Publications by authors named "Mika S Jain"

4 Publications

  • Page 1 of 1

Three-Dimensional Angles of Confluence of Cortical Bridging Veins and the Superior Sagittal Sinus on MR Venography: Does Drainage of Adjacent Brain Arteriovenous Malformations Alter this Spatial Configuration?

Clin Anat 2020 Mar 2;33(2):293-299. Epub 2019 Dec 2.

Division of Neuroimaging and Neurointervention, Department of Radiology, Stanford University School of Medicine, Stanford, California.

Few neuroimaging anatomic studies to date have investigated in detail the point of entry of cortical bridging veins (CBVs) into the superior sagittal sinus (SSS). Although we know that most CBVs join the SSS at an acute angle opposite to the direction of SSS blood flow, the three-dimensional (3-D) spatial configuration of these venous confluences has not been studied previously. This anatomical information would be pertinent to several clinically applicable scenarios, such as in planning intracranial surgical approaches that preserve bridging veins; studying anatomical factors in the pathophysiology of SSS thrombosis; and when planning endovascular microcatheterization of pial veins to retrogradely embolize brain arteriovenous malformations (AVMs). We used the concept of Euclidean planes in 3-D space to calculate the arccosine of these CBV-SSS angles of confluence. To test the hypothesis that pial AVM draining veins may not be any more acutely angled or difficult to microcatheterize at the SSS than for normal CBVs, we measured 70 angles of confluence on magnetic resonance venography images of 11 normal, and nine AVM patients. There was no statistical difference between normal and AVM patients in the CBV-SSS angles projected in 3-D space (56.2° [SD = 22.4°], and 46.2° [SD = 22.3°], respectively; P > 0.05). Hence, participation of CBVs in drainage of pial AVMs should not confer any added difficulty to their microcatheterization across the SSS, when compared to the acute angles found in normal individuals. This has useful implications for potential choices of strategies requiring endovascular transvenous retrograde approaches to treat AVMs. Clin. Anat. 33:293-299, 2020. © 2019 Wiley Periodicals, Inc.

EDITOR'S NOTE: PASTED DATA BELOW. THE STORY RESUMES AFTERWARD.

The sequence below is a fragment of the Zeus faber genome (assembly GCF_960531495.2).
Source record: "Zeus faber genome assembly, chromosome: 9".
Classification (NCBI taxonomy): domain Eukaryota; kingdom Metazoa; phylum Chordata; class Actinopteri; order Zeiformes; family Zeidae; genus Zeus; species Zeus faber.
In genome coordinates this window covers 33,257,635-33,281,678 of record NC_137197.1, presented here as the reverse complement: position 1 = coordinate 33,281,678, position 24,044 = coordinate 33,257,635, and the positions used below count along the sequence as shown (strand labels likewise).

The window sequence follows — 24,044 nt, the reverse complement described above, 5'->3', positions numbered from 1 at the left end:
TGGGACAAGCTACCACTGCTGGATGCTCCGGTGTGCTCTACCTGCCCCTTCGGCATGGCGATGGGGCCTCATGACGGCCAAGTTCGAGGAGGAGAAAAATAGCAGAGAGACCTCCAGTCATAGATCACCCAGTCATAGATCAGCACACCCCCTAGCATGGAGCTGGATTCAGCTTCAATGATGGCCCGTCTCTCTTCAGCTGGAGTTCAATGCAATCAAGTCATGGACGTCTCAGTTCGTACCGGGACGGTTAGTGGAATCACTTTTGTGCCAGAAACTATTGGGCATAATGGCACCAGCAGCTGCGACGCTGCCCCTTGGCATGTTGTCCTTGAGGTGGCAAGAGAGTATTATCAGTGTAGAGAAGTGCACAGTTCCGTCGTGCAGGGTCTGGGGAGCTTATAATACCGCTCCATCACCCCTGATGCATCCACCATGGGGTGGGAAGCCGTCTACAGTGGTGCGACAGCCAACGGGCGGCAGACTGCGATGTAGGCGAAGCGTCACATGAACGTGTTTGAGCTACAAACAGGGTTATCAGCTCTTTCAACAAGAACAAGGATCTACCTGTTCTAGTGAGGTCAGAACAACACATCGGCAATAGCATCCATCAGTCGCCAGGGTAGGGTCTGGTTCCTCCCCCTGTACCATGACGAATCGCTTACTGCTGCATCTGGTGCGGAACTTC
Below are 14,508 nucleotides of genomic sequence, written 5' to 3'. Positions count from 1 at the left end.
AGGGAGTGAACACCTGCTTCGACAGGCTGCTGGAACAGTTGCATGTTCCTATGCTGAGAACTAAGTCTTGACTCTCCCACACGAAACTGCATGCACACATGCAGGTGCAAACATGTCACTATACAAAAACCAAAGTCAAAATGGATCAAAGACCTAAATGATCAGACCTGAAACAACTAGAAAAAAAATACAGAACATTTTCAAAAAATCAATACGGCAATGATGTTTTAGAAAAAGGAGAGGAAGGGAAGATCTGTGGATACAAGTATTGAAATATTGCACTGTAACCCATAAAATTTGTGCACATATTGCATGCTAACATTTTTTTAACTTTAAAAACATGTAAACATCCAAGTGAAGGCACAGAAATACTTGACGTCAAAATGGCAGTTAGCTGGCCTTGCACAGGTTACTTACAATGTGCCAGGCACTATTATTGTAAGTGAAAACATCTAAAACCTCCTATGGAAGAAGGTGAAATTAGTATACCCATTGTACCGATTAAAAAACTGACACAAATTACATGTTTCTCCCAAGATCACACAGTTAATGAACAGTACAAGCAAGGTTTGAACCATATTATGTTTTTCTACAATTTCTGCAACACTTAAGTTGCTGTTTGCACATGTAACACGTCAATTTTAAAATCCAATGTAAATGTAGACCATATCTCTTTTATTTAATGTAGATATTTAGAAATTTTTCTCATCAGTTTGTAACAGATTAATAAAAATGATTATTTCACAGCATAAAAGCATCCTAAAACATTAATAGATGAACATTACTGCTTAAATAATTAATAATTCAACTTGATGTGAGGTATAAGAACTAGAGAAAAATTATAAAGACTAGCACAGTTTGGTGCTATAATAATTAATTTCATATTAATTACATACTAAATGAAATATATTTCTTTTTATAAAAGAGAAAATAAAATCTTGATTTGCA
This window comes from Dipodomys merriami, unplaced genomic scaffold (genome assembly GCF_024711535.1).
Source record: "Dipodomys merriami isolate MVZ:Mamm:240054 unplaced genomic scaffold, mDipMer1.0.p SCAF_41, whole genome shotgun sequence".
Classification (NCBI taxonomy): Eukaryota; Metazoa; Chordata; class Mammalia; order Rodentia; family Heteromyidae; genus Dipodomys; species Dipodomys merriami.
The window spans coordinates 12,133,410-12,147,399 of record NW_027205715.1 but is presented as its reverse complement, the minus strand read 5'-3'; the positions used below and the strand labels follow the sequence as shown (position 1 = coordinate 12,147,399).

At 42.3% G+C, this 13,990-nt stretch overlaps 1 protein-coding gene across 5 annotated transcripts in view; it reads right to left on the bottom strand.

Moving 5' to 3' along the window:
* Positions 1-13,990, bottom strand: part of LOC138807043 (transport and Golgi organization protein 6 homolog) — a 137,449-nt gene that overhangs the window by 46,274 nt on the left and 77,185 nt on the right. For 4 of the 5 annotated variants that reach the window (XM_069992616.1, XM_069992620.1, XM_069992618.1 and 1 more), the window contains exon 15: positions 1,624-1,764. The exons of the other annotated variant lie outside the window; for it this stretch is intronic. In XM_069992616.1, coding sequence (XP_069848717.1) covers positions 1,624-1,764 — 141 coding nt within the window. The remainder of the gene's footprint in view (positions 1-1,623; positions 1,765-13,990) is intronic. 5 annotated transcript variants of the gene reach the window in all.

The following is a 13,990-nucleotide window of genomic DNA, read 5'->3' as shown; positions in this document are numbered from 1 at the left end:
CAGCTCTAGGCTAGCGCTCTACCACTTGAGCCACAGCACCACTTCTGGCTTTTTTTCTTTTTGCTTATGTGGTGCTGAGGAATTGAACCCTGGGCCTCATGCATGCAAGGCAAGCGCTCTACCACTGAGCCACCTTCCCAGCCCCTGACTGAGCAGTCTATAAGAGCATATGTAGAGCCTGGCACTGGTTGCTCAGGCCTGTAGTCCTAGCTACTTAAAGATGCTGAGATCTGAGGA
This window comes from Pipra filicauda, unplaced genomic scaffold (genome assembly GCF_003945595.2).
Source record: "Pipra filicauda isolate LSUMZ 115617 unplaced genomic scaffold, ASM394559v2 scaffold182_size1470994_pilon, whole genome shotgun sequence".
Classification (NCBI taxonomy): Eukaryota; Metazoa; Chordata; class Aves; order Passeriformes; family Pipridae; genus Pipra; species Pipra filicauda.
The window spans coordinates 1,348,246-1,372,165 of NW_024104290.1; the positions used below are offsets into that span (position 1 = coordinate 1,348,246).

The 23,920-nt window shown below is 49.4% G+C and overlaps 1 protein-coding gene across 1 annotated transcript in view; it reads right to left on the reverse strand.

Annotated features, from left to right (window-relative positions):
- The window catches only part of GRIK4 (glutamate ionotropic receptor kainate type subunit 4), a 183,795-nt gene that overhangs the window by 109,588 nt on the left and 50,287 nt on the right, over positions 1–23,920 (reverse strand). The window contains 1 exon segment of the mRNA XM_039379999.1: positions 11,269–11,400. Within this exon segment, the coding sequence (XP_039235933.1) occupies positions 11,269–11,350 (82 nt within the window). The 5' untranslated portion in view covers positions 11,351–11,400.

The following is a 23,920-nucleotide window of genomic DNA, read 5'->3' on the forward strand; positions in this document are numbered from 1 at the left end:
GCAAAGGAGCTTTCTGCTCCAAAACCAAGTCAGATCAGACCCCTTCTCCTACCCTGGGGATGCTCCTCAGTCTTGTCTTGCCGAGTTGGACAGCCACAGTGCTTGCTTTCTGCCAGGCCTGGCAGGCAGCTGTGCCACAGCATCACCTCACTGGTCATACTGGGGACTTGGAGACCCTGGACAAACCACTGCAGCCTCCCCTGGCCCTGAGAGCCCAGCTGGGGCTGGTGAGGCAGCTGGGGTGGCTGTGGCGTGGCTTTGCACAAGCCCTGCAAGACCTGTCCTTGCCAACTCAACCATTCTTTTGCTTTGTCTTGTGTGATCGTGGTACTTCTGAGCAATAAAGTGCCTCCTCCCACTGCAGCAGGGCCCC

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http://dx.doi.org/10.1002/ca.23521DOI Listing
March 2020

Computational Network Modeling of Intranidal Hemodynamic Compartmentalization in a Theoretical Three-Dimensional Brain Arteriovenous Malformation.

Front Physiol 2019 24;10:1250. Epub 2019 Sep 24.

Division of Neuroimaging and Neurointervention, Department of Radiology, School of Medicine, Stanford University, Stanford, CA, United States.